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The Skies Belong To Us

January 12, 2014 Leave a comment Go to comments

skiesbelongtous

I started this post a week ago. Where did the week go? Meanwhile, I was catching up just minutes ago on my blog feeds before turning to this post. The latest was a New Yorker post about this weekend’s NFL playoff games, with a preview of next weekend. The author’s name looked strangely familiar. Not a frequent New Yorker contributor, but I’d seen it somewhere recently. Brendan I. Koerner. Hmm.

Silly me. As you may already have noticed, he’s the author of the book that is the subject of this post, which I realized when I brought up my WordPress window and took a look at what I’d written for this post last week. Geez.

Two Fridays ago, I started Koerner’s The Skies Belong to Us: Love and Terror in the Golden Age of Hijacking, inspired by Dwight Garner’s inclusion of it a few weeks ago in his end-of-year list of 10 favorite books of 2013. Garner wrote that

Mr. Koerner’s book, a pure pop masterpiece, returns us to the 1960s and ’70s when commercial flights were hijacked with stunning regularity. He zeros in on one young couple’s criminal midair odyssey. Reading this is like watching a Scorsese movie, or hearing the best song of summer squirt out of the radio.

I downloaded the opening bit at the time and read through it, but wasn’t convinced I wanted to go further. Then I returned to the book nine days ago, still not convinced I would read far. Before I knew it, I downloaded the full book, finishing it less than two days later.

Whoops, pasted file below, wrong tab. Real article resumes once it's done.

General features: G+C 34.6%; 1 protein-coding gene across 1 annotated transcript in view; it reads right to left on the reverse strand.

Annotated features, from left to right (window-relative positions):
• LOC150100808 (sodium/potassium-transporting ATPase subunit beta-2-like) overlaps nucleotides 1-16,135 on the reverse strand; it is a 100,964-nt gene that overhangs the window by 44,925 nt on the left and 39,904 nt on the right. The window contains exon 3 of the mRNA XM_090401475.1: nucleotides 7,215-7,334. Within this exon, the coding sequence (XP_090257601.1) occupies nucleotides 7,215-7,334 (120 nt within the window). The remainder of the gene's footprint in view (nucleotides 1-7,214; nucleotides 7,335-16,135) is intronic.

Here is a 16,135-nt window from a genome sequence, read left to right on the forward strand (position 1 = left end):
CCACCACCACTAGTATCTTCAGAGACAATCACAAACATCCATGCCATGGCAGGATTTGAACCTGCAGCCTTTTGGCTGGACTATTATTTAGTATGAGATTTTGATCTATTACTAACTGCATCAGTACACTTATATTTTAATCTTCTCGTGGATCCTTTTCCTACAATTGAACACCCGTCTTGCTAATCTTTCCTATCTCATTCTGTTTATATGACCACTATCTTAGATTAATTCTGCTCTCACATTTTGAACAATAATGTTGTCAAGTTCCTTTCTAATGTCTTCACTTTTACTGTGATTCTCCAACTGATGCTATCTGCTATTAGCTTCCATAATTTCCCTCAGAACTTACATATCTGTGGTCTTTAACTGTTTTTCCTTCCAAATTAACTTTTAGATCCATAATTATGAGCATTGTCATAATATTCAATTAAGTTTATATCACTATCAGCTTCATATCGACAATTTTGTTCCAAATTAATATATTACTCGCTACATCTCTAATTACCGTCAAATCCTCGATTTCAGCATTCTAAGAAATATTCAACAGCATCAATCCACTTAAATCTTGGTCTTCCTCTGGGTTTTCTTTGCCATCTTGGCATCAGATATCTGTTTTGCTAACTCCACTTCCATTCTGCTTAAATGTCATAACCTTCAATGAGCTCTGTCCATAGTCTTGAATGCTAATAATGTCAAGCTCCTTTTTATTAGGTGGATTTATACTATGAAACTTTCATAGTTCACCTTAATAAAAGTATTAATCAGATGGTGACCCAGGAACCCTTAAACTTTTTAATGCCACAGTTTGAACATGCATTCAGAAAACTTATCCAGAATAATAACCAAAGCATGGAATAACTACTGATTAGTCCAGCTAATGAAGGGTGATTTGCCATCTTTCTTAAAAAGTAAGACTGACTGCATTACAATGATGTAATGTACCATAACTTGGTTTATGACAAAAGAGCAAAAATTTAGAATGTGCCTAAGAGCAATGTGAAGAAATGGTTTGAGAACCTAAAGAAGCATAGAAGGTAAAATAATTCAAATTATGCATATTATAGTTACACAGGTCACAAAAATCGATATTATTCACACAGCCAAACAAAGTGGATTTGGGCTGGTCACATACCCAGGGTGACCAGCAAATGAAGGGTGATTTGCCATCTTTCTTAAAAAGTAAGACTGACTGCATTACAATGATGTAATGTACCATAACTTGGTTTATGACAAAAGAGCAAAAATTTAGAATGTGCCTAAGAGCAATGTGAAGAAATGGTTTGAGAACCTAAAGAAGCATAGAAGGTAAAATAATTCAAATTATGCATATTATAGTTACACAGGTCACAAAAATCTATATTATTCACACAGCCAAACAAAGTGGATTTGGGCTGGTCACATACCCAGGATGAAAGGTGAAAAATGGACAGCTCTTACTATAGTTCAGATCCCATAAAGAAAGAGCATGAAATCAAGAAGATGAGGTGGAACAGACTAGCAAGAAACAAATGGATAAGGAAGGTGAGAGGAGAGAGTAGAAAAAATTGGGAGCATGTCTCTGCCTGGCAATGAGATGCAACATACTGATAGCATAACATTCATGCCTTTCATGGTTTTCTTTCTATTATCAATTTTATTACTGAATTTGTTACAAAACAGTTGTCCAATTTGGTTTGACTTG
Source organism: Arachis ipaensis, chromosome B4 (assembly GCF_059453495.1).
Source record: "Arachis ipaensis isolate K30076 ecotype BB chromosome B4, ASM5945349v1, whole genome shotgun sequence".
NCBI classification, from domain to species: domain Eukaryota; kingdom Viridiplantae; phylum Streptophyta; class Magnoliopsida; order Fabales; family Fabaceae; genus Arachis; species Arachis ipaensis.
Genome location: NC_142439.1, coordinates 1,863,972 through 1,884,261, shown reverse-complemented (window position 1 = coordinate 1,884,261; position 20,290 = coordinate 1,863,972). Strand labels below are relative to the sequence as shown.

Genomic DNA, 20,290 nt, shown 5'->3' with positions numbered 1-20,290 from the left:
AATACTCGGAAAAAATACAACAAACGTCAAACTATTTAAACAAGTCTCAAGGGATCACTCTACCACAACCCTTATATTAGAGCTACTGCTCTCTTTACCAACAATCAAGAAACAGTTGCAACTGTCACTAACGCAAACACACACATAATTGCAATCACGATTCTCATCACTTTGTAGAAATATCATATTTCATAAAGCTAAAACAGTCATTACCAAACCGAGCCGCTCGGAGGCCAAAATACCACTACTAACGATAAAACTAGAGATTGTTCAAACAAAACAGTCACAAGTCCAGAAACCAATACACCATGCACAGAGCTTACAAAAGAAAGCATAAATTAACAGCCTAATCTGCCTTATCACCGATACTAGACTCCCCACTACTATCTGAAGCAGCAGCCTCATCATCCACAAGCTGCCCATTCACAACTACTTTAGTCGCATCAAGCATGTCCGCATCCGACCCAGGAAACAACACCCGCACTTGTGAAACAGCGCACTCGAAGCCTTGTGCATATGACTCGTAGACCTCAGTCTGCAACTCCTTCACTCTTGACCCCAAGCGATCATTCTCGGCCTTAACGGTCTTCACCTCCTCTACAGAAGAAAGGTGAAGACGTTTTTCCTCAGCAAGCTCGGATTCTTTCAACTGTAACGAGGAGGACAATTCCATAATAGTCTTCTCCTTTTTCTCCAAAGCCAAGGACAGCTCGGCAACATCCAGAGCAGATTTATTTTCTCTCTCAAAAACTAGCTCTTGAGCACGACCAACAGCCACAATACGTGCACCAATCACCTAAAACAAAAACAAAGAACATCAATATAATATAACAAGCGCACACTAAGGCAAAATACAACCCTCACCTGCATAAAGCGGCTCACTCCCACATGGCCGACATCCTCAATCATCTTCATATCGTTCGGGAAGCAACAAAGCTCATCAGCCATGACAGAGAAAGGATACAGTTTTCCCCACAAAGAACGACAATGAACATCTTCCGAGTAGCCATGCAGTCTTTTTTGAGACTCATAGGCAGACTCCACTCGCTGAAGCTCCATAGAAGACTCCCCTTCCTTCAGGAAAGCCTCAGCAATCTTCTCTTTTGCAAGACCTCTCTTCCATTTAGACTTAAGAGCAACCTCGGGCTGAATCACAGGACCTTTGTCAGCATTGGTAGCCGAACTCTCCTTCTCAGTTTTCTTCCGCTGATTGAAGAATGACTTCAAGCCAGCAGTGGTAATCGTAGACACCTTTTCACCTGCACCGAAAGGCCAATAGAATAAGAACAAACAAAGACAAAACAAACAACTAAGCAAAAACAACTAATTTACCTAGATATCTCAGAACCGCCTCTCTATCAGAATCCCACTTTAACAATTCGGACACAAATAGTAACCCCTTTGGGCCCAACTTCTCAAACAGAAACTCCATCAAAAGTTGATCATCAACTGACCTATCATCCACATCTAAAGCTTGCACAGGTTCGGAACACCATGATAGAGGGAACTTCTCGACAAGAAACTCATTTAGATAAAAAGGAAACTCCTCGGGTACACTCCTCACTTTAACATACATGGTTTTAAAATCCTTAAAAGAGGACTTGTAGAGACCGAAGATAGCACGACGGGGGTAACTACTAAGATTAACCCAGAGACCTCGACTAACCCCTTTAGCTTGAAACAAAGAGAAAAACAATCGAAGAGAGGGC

Here’s the blurb at the publisher’s website:

In an America torn apart by the Vietnam War and the demise of sixties idealism, airplane hijackings were astonishingly routine. Over a five-year period starting in 1968, the desperate and disillusioned seized commercial jets nearly once a week. Their criminal exploits mesmerized the country, never more so than when the young lovers at the heart of The Skies Belong to Us pulled off the longest-distance hijacking in American history.

A shattered Army veteran and a mischievous party girl, Roger Holder and Cathy Kerkow commandeered Western Airlines Flight 701 as a vague protest against the war. Through a combination of savvy and dumb luck, the couple managed to flee across an ocean with a half-million dollars in ransom, a feat that made them notorious around the globe. Over the ensuing years, their madcap adventures on the lam would involve exiled Black Panthers, African despots, and French movie stars.